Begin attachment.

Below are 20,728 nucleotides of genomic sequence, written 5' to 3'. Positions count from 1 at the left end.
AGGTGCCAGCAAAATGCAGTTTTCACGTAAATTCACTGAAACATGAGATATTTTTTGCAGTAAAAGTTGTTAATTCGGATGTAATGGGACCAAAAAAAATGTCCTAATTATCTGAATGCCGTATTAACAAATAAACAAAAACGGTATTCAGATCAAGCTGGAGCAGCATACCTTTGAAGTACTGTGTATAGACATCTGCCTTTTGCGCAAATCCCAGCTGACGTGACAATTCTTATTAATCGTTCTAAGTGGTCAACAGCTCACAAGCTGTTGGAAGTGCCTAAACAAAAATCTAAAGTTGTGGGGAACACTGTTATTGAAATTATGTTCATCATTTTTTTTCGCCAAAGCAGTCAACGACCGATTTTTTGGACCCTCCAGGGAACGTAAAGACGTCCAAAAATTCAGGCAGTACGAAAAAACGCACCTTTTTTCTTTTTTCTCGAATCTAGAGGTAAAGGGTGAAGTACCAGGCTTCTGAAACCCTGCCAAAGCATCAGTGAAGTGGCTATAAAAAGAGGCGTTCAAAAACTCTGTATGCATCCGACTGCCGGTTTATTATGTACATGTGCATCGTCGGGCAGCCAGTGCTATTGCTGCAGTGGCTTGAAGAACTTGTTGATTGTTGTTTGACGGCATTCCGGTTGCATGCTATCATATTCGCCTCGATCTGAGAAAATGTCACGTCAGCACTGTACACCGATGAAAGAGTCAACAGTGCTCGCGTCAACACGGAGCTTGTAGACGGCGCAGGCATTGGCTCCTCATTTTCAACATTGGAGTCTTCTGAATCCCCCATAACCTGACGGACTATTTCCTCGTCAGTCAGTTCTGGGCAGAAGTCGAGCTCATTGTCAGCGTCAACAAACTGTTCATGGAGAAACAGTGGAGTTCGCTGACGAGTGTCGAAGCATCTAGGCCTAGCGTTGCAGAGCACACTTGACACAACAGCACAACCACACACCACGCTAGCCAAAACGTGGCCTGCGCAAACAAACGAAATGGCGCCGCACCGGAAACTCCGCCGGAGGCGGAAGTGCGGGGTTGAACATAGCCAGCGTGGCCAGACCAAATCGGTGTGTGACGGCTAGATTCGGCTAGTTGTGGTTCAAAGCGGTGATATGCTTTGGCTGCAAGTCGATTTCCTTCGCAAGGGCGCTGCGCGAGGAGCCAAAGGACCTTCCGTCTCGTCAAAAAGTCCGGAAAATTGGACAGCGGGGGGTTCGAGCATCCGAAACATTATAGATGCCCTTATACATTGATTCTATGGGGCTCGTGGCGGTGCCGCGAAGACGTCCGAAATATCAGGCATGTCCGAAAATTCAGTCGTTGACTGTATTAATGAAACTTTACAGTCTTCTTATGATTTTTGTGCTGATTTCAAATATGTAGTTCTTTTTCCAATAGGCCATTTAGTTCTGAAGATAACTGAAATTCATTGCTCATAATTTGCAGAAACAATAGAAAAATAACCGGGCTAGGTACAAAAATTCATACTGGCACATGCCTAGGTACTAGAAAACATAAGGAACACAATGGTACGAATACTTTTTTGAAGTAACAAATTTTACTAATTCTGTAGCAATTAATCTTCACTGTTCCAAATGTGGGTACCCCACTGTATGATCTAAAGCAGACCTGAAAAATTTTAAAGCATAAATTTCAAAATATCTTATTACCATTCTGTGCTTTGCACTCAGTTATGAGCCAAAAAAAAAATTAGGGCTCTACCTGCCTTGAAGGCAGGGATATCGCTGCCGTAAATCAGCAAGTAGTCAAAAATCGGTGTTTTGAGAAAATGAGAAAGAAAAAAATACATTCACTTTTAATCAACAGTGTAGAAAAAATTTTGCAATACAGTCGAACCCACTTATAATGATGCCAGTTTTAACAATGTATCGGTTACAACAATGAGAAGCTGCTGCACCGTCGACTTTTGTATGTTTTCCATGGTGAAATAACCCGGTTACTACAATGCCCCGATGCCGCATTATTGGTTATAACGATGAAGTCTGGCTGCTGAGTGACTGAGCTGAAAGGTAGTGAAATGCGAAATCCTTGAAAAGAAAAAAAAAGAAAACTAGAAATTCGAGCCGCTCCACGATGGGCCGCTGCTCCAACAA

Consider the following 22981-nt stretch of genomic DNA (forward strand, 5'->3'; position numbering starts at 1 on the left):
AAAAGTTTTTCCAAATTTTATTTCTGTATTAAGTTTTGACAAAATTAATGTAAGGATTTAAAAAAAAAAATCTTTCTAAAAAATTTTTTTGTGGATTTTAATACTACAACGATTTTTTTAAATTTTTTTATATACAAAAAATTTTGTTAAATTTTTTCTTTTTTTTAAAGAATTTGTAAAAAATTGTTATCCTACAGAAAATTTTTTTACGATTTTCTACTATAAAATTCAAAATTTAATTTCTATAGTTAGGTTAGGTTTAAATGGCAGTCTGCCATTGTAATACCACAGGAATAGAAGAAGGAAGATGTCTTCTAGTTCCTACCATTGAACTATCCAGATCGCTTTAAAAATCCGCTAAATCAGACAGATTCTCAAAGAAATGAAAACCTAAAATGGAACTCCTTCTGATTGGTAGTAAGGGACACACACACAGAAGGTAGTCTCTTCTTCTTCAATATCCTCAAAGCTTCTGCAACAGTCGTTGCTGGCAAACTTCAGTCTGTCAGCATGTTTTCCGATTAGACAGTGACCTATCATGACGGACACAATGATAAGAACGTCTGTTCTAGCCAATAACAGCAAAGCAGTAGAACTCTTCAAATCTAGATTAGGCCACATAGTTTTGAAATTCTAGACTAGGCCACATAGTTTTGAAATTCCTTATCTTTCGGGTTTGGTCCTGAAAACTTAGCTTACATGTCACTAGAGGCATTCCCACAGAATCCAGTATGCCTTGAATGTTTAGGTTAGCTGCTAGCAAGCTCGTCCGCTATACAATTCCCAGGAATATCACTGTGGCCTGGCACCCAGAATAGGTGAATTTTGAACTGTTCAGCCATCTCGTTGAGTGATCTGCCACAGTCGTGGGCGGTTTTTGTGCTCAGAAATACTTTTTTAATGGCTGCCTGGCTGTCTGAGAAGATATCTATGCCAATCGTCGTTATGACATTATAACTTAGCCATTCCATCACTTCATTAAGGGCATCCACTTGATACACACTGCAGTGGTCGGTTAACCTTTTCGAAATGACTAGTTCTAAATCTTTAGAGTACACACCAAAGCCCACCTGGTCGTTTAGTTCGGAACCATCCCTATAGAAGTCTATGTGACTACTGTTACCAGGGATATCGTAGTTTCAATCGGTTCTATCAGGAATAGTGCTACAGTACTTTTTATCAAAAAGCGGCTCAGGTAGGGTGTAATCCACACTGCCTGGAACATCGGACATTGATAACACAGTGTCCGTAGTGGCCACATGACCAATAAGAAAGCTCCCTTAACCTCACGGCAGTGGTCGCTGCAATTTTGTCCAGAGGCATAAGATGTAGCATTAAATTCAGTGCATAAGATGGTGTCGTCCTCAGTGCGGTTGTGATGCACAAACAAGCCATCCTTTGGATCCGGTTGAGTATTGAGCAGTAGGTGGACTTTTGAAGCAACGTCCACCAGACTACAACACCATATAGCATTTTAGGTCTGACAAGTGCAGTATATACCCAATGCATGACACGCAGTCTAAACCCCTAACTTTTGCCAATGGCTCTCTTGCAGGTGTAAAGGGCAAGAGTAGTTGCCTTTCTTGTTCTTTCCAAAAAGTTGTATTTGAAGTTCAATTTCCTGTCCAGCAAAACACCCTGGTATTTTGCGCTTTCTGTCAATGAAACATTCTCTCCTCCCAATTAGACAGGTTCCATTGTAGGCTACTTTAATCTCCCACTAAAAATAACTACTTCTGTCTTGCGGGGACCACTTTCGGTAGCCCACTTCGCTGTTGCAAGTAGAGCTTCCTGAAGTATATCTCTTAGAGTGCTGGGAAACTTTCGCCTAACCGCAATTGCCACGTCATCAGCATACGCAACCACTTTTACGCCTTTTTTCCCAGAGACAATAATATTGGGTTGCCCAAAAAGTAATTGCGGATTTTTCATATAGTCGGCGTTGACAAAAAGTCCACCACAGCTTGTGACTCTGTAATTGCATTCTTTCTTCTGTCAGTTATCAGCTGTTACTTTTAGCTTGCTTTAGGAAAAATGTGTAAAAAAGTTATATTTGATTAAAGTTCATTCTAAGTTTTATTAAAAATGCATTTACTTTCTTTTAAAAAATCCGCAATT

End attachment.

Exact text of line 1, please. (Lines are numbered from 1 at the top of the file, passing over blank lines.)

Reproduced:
Below are 20,728 nucleotides of genomic sequence, written 5' to 3'. Positions count from 1 at the left end.